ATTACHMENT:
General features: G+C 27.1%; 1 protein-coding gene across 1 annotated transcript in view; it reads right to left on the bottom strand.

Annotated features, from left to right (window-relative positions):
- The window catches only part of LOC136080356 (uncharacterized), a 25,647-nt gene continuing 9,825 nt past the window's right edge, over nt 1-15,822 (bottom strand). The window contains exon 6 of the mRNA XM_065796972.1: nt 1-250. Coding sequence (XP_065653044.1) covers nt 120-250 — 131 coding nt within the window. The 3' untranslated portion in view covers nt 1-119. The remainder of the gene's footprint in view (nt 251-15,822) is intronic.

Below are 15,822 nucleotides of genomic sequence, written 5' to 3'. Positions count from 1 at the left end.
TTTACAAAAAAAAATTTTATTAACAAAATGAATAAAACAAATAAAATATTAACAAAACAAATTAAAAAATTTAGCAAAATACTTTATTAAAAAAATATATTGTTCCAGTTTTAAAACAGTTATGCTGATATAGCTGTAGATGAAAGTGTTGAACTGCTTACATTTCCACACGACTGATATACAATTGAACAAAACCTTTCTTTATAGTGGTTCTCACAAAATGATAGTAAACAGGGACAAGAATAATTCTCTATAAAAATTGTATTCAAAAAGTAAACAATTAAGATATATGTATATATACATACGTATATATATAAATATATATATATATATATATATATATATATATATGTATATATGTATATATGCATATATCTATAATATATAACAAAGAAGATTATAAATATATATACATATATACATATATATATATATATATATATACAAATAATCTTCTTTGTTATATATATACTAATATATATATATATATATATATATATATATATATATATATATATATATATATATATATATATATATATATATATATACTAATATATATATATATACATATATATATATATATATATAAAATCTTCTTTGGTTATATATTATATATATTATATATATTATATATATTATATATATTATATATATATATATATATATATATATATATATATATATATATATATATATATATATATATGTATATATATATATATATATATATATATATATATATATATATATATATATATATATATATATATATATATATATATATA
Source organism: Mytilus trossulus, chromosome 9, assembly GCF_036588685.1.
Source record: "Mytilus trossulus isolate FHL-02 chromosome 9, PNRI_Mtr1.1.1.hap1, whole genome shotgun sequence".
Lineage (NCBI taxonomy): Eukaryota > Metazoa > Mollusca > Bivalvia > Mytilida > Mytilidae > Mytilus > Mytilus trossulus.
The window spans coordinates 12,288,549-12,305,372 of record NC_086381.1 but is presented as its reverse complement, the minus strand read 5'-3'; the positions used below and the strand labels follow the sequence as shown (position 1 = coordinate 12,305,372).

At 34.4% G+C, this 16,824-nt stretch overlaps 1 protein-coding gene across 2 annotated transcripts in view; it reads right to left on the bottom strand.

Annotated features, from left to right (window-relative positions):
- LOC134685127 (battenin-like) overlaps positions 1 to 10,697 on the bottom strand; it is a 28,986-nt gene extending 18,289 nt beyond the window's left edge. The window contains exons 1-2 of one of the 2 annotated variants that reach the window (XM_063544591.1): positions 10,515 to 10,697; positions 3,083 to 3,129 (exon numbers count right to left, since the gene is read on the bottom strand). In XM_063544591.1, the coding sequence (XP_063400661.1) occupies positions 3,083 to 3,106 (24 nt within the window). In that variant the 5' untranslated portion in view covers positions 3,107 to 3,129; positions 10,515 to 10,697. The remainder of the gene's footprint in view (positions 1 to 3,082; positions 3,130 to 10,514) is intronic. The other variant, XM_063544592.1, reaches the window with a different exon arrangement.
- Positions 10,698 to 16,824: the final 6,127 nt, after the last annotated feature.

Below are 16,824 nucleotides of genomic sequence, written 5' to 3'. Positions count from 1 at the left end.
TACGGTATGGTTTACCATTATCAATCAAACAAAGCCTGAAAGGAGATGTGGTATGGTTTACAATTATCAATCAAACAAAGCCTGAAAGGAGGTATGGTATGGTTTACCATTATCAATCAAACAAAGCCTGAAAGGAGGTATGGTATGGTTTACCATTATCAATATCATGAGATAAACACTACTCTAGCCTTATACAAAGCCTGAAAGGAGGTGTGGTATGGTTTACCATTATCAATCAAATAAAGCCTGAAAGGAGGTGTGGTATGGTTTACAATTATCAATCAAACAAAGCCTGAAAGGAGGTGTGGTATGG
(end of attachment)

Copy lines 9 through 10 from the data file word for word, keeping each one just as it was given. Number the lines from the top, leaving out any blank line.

The window spans coordinates 12,288,549-12,305,372 of record NC_086381.1 but is presented as its reverse complement, the minus strand read 5'-3'; the positions used below and the strand labels follow the sequence as shown (position 1 = coordinate 12,305,372).

At 34.4% G+C, this 16,824-nt stretch overlaps 1 protein-coding gene across 2 annotated transcripts in view; it reads right to left on the bottom strand.